If the digits of any number sum to a multiple of nine then it is also divisible by nine. Rearranging them won't change this.
Well a simple way to do it is to remember that, S(.) being the sum of the digits of a number, (this can be easily proved with congruences, writing the number as powers of 10). And since (rearranging the digits won't change their sum !), then
More generally, if the remainder of the sum of digits of a number, divided by 9, is n, then the remainder of the number, divided by 9, is also n. Since rearranging the digits in a number does not change the sum of digits, it also does not change the remainder when divided by n. Let A be the original number, and let n be its remainder when divided by 9: A= 9k+ n for some integer k. If B is any rearrangement of the digits of A, then B= 9j+ n for some integer j. A-B= (9k+ n)- (9j+ n)= 9(k- j).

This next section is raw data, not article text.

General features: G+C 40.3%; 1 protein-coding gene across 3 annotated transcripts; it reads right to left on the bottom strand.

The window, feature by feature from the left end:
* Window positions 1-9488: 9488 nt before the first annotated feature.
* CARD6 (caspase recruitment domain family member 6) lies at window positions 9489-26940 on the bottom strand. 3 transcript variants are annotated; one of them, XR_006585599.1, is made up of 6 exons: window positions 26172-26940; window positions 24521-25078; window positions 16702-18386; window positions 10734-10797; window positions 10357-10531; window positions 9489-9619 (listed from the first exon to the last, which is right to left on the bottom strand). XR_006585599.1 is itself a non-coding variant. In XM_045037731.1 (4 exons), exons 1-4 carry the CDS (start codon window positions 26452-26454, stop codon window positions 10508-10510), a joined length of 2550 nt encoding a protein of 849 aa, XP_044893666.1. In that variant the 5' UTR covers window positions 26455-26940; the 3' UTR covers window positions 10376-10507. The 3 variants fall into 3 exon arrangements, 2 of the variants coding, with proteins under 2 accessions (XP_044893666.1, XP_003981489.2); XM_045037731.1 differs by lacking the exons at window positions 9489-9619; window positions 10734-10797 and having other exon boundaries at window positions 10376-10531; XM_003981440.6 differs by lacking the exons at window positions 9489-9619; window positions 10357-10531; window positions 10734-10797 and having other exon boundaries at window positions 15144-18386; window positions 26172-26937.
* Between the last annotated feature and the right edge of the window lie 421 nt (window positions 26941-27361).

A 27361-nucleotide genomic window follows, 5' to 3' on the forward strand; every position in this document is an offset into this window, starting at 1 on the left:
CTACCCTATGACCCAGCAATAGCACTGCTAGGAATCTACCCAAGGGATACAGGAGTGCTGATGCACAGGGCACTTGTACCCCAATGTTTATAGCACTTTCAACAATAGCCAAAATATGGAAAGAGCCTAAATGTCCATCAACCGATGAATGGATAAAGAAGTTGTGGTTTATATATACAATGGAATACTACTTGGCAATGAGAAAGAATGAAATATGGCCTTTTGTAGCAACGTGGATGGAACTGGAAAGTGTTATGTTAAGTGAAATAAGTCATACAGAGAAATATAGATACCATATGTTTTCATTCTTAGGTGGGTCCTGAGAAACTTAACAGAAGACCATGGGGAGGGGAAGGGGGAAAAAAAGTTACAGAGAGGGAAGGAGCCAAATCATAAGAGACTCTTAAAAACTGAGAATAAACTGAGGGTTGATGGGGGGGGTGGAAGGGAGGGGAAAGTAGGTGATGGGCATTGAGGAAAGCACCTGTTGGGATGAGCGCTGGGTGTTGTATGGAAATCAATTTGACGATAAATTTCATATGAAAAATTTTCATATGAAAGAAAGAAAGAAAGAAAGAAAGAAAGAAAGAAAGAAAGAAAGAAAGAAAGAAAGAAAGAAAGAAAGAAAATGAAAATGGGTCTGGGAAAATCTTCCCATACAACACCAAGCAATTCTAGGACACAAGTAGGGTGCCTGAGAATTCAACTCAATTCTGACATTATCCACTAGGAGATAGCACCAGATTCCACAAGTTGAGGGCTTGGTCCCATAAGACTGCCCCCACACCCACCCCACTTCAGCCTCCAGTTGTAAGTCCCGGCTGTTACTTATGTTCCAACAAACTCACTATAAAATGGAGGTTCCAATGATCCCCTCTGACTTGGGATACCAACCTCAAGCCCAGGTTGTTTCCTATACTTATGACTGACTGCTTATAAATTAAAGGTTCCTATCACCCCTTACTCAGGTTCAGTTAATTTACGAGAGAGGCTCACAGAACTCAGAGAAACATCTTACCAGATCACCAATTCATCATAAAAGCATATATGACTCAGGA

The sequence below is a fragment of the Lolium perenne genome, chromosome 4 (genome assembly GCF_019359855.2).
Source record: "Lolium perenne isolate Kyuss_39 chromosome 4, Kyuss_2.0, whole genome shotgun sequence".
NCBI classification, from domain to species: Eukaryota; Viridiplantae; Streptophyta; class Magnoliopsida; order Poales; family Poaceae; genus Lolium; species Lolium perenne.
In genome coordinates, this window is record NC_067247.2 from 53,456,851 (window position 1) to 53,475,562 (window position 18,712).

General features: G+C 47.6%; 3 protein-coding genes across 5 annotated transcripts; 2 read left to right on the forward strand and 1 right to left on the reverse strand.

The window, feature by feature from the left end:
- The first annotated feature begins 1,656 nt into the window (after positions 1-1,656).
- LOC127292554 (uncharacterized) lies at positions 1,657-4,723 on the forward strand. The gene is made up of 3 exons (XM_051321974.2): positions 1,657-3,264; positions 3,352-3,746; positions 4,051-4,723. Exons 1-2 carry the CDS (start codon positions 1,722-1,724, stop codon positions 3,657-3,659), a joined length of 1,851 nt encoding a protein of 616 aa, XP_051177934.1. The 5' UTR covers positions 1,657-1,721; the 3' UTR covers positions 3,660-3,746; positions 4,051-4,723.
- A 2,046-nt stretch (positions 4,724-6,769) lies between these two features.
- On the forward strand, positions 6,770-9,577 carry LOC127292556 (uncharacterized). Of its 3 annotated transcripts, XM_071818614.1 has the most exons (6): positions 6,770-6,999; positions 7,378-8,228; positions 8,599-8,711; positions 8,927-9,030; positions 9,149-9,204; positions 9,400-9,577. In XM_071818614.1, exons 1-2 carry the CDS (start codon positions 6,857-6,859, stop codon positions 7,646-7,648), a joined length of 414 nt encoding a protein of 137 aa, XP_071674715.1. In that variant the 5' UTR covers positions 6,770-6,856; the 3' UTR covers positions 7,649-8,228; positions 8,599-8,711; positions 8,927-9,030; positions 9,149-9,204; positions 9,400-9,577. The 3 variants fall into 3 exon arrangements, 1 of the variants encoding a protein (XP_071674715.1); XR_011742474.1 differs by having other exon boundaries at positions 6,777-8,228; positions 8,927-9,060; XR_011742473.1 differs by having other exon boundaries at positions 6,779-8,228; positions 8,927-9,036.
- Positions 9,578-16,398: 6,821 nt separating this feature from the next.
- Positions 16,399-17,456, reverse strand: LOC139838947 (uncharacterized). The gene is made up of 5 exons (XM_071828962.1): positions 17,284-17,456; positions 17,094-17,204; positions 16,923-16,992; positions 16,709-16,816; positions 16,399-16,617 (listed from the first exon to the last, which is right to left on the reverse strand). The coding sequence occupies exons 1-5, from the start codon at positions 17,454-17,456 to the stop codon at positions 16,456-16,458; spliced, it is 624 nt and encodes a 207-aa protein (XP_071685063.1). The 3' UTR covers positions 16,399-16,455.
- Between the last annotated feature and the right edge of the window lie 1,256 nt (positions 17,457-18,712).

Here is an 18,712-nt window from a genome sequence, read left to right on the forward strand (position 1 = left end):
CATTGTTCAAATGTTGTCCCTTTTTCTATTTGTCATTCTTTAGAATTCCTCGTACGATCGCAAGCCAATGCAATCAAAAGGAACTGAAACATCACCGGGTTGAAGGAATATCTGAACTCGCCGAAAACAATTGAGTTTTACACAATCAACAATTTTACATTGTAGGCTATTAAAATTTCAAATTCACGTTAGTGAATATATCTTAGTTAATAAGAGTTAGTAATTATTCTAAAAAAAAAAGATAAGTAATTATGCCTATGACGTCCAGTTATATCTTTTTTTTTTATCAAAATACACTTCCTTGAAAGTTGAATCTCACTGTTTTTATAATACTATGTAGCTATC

You can prove that statement about the remainders by looking at the numbers expansion in powers of 10:
The congruence gives the remainder, so...
And the OP seems to have understood the solution, given the private messages he's sent me...